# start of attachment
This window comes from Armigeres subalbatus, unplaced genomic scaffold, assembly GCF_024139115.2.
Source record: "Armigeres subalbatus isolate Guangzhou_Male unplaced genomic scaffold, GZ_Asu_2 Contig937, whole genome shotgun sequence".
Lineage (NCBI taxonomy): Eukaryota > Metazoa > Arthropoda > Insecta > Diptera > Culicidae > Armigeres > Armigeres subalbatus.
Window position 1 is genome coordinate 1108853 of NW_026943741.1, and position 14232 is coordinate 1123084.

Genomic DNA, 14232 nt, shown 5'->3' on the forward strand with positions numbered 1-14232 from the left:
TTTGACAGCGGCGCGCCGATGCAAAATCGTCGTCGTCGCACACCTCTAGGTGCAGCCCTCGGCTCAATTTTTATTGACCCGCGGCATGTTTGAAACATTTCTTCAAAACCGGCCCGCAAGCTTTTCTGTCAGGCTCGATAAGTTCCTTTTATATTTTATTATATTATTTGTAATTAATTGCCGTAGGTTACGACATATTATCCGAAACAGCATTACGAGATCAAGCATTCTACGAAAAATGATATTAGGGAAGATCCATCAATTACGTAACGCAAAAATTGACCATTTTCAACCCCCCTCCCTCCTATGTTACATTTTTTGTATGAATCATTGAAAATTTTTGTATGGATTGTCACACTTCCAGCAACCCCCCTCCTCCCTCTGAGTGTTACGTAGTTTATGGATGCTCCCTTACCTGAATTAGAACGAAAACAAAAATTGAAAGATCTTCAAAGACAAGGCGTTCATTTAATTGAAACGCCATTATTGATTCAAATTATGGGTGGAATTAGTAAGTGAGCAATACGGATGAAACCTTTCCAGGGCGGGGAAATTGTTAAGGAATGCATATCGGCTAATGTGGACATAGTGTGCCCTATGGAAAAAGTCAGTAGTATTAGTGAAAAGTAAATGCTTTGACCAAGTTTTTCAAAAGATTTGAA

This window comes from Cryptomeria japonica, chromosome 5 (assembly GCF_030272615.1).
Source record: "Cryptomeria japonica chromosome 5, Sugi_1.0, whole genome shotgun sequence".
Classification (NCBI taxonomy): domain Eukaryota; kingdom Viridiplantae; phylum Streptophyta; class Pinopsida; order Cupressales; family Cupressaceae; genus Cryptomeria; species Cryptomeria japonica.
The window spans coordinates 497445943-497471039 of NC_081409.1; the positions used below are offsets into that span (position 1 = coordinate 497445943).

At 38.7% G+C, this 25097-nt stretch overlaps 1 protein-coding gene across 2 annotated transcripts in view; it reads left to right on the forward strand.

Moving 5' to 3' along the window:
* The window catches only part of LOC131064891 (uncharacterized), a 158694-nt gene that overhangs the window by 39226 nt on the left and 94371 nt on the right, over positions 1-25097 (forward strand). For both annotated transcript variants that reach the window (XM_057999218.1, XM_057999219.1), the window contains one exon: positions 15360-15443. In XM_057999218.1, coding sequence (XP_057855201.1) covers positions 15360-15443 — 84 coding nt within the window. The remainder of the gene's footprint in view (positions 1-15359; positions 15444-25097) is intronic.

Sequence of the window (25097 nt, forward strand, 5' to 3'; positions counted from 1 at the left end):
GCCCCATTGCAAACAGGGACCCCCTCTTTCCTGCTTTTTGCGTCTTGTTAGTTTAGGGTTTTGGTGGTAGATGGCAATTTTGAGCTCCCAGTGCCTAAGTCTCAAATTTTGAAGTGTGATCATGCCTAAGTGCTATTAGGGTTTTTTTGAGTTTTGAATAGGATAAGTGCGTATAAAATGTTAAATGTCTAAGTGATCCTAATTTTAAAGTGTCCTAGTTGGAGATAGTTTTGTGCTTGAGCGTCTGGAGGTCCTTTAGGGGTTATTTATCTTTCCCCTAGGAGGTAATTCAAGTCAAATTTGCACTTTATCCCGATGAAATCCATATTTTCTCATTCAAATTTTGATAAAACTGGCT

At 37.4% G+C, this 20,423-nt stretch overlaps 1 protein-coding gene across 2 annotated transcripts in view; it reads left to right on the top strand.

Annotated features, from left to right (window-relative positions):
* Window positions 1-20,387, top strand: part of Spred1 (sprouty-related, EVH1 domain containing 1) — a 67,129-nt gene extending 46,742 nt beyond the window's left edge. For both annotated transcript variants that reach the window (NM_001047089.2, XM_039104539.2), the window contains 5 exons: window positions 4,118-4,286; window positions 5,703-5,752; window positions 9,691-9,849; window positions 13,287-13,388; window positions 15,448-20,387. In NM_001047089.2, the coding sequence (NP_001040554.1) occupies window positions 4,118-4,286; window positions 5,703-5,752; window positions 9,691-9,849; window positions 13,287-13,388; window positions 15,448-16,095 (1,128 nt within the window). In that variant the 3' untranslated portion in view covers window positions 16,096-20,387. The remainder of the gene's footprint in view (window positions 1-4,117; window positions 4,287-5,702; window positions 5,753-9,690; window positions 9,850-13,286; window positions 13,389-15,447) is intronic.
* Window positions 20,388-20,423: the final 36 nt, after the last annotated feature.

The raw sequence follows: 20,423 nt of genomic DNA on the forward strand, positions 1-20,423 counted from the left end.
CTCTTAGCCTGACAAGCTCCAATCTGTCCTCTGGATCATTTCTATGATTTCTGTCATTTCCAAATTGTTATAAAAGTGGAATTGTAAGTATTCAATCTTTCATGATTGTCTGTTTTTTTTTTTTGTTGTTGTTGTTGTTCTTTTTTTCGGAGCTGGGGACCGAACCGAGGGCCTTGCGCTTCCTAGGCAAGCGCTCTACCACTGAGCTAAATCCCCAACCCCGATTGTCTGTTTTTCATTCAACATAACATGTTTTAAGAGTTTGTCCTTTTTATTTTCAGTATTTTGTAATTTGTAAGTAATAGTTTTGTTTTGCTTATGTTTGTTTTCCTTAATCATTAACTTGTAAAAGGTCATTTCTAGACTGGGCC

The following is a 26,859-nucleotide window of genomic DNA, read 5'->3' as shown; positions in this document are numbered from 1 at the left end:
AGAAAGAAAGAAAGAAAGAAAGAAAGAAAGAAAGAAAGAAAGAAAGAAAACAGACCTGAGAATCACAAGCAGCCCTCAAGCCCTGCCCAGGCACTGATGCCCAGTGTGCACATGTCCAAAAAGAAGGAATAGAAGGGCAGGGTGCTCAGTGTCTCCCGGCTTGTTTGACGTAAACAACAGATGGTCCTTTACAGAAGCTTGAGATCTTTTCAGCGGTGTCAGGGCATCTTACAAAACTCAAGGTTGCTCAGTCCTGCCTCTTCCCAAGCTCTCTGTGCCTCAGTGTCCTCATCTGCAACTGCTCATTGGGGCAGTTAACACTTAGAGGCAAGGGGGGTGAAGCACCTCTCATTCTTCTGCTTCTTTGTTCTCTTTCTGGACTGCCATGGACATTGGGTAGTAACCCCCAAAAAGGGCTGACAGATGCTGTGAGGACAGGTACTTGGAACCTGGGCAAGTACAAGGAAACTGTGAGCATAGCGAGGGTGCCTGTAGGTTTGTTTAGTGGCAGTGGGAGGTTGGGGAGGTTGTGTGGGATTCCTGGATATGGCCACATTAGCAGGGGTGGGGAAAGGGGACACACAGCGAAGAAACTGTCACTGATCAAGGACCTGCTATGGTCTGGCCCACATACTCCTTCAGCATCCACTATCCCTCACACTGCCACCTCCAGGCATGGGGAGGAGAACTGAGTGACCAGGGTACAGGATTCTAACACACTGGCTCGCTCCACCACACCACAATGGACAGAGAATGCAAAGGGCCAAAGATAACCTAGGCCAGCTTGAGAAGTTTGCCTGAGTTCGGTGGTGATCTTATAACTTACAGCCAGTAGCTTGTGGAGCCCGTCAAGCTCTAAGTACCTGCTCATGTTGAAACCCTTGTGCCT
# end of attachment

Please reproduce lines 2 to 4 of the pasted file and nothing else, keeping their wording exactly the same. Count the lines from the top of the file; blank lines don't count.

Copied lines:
Source record: "Armigeres subalbatus isolate Guangzhou_Male unplaced genomic scaffold, GZ_Asu_2 Contig937, whole genome shotgun sequence".
Lineage (NCBI taxonomy): Eukaryota > Metazoa > Arthropoda > Insecta > Diptera > Culicidae > Armigeres > Armigeres subalbatus.
Window position 1 is genome coordinate 1108853 of NW_026943741.1, and position 14232 is coordinate 1123084.